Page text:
This week we went deeper under the surface of literature in order to better interpret the books that we read during the summer. For me, it was: The Reluctant Fundamentalist by Mohsin Hamid, The Fall by Albert Camus, and How to Read Literature Like a Professor by Thomas C. Foster.
Before we did any of the visual metaphor things. We learned that literature can be interpreted in many different ways by different kinds people. For example, Mr. Schoenborn talked about how he read The Reluctant Fundamentalist and he found that the main character Changez, and the "love interest" Erica, had deeper meanings hidden within their names that one could infer. He showed us how the names; Changez and Erica could be linked into the main idea and story of the book by just changing and adding letters into them. Changez can be seen as: "Changes" as to reflect the different changes that Changez had to struggle with throughout the book, and Erica can be looked at as "America" as to reflect how America was the main focus of the book and how different events affected it throughout the book. Before that class I was barely aware of those clues. It opened up my eyes to different interpretations that I could have seen in the book if I had tried to look and paid closer attention to the book.
This then leads to the visual metaphor activity that we had to do in groups of 2 or 3. We had to pick a chapter in the How to Read Literature Like a Professor book that really resonated with our group, a quote from said chapter, and then we needed to link the books that we read into the chapter that we picked by the use of a visual metaphor and not just explaining the connection by words. After we finished our visual metaphors, we had to do a sort of gallery walk around the room to check out and hear the explanations that different groups had for their visual metaphors. As the activity went on it helped me realize how important visual metaphors are. It gives the reader a different way of sharing their interpretation on a type of literature a different way. This also helps with conveying your ideas to people that learn better and understand better by visual cues.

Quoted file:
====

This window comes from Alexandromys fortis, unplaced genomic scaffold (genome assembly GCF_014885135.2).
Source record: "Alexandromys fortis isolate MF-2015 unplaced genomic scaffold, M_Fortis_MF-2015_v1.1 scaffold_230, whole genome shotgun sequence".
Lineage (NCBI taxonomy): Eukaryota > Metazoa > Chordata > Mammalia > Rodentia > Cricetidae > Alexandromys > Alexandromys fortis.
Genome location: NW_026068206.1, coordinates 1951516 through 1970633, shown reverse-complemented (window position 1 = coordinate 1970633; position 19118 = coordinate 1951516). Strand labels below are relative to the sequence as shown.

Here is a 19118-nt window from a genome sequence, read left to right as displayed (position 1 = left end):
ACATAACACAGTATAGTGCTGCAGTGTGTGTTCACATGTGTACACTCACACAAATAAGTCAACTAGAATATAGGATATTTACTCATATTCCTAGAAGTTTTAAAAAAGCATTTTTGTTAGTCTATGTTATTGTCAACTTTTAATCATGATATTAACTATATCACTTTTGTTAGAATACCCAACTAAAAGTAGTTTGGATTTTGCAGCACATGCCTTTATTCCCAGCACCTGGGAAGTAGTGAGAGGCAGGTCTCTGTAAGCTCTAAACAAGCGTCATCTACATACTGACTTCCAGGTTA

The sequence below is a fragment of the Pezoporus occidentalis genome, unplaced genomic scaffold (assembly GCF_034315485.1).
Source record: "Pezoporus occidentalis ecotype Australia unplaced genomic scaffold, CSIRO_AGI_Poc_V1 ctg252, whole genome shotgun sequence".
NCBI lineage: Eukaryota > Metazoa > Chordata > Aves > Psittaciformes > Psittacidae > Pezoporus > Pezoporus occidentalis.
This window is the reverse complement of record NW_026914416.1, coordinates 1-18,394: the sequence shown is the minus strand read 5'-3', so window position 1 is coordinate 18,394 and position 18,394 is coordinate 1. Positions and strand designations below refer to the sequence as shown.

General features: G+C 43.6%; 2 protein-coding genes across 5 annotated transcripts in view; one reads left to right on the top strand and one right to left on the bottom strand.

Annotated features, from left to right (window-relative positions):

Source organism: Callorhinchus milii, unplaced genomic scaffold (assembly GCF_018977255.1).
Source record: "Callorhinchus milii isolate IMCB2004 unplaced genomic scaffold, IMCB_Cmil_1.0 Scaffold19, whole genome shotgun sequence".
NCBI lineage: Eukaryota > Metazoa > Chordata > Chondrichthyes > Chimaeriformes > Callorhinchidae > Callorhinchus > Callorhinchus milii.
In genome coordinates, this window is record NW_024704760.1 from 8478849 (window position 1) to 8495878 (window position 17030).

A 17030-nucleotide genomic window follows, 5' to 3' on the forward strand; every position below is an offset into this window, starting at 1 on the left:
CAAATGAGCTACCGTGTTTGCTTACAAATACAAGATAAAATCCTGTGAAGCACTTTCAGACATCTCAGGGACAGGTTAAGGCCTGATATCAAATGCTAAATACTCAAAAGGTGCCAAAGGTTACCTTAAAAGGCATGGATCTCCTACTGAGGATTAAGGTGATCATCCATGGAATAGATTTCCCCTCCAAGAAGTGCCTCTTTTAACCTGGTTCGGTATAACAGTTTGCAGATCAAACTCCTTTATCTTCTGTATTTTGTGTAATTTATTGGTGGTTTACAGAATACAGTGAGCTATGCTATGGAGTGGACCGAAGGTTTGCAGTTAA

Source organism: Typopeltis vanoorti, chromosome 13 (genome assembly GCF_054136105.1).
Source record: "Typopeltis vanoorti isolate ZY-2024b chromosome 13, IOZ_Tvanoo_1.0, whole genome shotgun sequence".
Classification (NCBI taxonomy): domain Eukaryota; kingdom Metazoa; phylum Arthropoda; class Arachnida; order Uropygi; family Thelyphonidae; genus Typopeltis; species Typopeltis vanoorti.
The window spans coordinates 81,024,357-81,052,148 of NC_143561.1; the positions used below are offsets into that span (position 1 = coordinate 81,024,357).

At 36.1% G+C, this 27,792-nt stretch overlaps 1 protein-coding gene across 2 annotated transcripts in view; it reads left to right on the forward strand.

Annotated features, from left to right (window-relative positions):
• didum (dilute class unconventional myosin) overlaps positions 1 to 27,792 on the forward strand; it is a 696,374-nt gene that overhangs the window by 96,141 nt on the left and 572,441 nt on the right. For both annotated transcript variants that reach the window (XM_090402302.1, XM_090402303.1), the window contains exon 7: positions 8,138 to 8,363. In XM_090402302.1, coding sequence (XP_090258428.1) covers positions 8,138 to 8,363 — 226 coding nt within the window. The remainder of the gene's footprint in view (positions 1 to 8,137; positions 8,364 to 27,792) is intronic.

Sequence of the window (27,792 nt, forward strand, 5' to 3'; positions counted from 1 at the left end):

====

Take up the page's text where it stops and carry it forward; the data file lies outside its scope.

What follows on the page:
At the end of the week we got to look at the past essays that were submitted to the Collegeboard, and we got to compare these with the ones that we attempted to write about The Eagle on the Friday of the week prior. I gotta say, it was pretty eye-opening. I was shocked at how much detail needed to be in each essay and sometimes it's "quality over quantity," but sometimes it feels like it could also be "quantity over quality," I guess it just depends on how well you structure your own essay. This gave me a slap on the face that I needed to work harder on my essay writing skills if I ever want to have a high score on the AP test that I have to take by next year. Of course essay writing is not only present in AP tests so just in general I have to work on it.